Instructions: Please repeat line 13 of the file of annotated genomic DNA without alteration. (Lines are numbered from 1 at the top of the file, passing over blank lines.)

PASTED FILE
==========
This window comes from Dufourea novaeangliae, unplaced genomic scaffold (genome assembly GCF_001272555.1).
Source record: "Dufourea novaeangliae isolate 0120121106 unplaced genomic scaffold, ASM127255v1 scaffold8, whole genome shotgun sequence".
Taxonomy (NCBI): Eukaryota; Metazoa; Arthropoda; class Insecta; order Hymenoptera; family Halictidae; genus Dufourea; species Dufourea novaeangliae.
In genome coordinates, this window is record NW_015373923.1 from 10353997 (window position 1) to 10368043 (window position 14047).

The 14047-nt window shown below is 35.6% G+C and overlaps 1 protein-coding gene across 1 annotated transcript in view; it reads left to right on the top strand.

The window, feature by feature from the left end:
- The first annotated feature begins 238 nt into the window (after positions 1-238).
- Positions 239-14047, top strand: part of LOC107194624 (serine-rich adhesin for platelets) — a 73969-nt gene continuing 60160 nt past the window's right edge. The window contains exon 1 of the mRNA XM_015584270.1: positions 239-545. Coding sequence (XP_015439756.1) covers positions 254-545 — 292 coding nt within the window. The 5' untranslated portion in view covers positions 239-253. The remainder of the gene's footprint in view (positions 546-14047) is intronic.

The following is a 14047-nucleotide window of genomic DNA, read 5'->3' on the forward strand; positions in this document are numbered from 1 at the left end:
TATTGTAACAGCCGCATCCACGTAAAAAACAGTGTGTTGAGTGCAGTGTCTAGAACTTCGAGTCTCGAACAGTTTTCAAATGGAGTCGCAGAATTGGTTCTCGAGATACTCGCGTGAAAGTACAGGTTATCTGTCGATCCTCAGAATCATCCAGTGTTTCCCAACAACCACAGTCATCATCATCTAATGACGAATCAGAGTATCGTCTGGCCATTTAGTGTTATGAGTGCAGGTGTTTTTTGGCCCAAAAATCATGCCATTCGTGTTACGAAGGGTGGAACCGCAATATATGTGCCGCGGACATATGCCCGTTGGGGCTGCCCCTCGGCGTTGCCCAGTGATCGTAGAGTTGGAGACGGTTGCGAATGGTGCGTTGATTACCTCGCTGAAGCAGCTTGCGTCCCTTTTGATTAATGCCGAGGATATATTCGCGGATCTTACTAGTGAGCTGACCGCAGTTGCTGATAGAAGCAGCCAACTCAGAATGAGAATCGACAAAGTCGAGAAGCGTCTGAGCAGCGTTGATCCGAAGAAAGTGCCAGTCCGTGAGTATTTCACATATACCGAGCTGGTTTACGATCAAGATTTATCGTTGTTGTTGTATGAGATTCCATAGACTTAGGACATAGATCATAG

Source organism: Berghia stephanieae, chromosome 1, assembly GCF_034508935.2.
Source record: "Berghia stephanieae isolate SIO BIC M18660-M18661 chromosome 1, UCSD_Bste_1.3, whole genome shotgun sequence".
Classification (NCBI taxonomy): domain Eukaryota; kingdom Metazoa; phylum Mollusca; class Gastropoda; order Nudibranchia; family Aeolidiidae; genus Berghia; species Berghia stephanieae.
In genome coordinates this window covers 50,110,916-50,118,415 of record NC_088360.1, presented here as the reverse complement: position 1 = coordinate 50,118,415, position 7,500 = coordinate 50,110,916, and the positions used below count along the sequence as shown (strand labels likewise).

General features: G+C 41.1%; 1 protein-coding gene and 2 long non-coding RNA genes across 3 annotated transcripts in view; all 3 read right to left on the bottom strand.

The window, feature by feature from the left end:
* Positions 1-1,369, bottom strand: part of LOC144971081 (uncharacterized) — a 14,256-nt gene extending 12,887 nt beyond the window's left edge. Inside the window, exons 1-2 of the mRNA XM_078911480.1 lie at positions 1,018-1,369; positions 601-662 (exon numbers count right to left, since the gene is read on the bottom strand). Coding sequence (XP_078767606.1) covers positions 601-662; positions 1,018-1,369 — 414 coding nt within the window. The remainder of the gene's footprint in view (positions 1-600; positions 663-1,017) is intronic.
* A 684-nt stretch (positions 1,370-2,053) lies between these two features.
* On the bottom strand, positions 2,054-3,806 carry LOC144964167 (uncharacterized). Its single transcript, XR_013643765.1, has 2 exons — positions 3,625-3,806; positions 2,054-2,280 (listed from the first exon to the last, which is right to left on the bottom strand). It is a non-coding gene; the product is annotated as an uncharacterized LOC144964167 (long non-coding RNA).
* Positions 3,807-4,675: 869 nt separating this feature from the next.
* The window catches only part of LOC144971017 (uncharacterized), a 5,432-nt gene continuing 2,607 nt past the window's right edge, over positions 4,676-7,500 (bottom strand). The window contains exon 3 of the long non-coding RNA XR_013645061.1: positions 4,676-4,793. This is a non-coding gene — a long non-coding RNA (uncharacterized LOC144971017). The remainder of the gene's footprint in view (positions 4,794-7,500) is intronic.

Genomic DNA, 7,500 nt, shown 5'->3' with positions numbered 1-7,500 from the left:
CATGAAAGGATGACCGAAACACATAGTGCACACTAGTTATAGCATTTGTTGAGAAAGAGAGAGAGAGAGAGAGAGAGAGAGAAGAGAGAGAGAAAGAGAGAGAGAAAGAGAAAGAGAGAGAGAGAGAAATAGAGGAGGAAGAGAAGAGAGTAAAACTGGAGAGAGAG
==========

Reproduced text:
Classification (NCBI taxonomy): domain Eukaryota; kingdom Metazoa; phylum Mollusca; class Gastropoda; order Nudibranchia; family Aeolidiidae; genus Berghia; species Berghia stephanieae.